High Sensitivity Troponin (at 0 & 2 Hrs) in Emergency Department. Will Reducing the Interval Time, Safely Reduce Admissions and Costs?

Author(s): Imran Tahir

Background: Every four minutes someone is admitted to hospital suffering from a heart attack or a chest pain event in the UK, totalling over 150,000 hospitalisations a year. Chest pain is one of the most common presentations in the emergency department and quite a few of them get admitted as low risk ACS patients. With the developments in technology, we have increasingly sensitive troponin assays available. Previous-generation troponin assays have been used as diagnostic and prognostic markers in acute coronary syndrome patients and for risk stratification to guide triage decisions and aid in treatment selection. New, high-sensitivity troponin assays represent an important advance with added sensitivity for cardiac myocyte necrosis. High-sensitivity troponin assays detect concentrations of the same proteins that conventional sensitivity assays are aimed at detecting, just in much lower concentrations.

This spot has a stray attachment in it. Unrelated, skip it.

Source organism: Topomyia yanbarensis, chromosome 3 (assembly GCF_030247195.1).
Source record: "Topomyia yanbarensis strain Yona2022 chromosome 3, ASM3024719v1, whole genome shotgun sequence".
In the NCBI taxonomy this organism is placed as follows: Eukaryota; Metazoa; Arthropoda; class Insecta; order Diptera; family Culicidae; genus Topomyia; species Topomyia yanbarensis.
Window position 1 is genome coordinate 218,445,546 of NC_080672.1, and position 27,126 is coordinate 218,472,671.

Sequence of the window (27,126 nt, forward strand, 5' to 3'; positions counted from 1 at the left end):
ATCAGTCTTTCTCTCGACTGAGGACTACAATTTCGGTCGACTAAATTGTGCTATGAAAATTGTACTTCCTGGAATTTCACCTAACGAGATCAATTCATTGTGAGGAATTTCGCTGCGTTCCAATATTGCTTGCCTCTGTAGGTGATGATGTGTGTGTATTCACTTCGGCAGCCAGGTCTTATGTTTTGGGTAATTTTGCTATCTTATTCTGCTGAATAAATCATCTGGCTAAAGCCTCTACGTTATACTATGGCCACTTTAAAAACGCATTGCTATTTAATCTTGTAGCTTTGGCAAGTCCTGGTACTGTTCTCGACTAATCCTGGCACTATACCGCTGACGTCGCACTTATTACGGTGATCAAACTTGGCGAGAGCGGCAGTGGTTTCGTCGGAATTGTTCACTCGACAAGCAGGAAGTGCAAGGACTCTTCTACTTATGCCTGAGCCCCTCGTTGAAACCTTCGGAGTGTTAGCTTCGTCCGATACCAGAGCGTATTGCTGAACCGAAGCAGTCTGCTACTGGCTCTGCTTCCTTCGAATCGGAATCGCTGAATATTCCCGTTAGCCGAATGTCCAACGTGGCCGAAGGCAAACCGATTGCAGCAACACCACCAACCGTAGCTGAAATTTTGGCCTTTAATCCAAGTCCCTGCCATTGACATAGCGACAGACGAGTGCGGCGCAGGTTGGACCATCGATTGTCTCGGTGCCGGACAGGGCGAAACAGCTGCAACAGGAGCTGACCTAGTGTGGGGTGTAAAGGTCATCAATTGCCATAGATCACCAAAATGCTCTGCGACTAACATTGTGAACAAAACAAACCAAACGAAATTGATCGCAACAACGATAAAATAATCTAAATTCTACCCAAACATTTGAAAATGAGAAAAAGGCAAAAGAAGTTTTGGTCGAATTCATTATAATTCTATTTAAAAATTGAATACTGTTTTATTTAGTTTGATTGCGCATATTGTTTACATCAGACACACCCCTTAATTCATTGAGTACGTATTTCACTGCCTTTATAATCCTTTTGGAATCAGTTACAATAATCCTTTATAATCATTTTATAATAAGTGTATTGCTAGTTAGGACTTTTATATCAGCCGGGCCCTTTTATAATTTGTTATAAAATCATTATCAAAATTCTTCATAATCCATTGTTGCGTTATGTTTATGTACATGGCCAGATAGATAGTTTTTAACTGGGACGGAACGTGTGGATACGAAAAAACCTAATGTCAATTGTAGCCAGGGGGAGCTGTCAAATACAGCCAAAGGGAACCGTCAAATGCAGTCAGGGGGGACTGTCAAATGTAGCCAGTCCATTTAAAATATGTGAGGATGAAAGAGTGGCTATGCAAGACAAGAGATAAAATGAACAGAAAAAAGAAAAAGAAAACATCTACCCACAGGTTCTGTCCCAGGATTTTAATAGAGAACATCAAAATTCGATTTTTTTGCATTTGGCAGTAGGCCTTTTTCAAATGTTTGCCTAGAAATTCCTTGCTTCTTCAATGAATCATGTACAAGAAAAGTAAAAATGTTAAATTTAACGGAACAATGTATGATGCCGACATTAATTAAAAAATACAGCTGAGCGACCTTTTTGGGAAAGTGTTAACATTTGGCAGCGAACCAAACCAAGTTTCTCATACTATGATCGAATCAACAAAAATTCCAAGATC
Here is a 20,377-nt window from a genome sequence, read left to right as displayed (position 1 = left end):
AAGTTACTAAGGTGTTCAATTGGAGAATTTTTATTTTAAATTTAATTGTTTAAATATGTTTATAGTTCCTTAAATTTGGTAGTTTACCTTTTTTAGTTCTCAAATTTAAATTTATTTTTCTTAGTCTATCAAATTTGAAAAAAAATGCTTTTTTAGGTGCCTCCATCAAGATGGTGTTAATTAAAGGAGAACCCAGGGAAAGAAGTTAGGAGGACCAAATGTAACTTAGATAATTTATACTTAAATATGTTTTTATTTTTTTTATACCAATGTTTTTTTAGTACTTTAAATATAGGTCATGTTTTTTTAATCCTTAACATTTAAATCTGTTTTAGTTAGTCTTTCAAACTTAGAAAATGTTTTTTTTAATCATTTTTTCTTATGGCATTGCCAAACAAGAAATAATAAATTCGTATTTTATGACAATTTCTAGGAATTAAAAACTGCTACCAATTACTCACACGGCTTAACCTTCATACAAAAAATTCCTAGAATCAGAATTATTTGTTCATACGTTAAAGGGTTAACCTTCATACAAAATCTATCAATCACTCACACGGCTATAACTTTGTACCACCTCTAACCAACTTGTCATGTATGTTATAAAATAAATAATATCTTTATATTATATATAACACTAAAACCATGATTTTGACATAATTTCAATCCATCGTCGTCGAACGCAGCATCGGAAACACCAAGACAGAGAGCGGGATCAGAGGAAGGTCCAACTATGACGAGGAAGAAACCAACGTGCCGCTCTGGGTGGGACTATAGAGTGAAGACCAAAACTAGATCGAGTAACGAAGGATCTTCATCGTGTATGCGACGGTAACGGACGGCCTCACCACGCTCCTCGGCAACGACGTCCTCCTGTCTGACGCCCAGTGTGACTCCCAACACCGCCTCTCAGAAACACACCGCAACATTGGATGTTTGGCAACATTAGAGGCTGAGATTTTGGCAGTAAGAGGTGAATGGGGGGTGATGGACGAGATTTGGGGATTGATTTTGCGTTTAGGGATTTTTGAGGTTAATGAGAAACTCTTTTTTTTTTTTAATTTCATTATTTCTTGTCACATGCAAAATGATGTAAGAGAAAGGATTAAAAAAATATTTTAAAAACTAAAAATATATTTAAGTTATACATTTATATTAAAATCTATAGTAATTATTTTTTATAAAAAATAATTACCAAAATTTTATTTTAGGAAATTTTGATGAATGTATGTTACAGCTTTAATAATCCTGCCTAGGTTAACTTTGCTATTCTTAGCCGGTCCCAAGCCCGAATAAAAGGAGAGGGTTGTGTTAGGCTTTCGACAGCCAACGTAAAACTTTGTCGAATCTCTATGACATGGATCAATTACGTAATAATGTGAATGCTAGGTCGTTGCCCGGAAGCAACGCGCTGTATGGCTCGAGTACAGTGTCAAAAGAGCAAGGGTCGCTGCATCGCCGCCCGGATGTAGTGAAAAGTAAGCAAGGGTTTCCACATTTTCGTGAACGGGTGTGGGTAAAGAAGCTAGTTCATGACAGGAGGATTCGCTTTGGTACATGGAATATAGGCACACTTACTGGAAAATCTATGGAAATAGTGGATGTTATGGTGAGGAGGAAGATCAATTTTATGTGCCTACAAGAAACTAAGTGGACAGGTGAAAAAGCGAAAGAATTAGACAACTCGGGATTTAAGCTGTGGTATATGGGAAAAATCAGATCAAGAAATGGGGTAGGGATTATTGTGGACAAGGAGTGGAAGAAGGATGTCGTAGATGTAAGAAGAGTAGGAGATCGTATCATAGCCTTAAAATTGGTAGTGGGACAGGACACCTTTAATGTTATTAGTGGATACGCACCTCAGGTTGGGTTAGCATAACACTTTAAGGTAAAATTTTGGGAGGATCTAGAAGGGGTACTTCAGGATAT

Objective: Can high sensitivity troponin avoid unnecessary admission and save money.

Methods: We did the retrospective data analysis for 300 patients presenting in the emergency department of University hospitals Birmingham in January to March 2016. All adult patients admitted with the diagnosis of suspected ACS were included in the study.

Results: We included 300 patients admitted with the diagnosis of suspected ACS under the medical team. 81% patients had a serial troponin done during the admission. Rest of the 19% had a single troponin done. Only 10.3% patients had a raise in the serial troponin, rest of them were discharged home. The average length of stay was 33 hours.

Conclusion: We have 5-10 patients every day presenting to the emergency department with chest pain. About 50% of them get admitted with the diagnosis of suspected ACS. 81% of our patients could have been potentially disch

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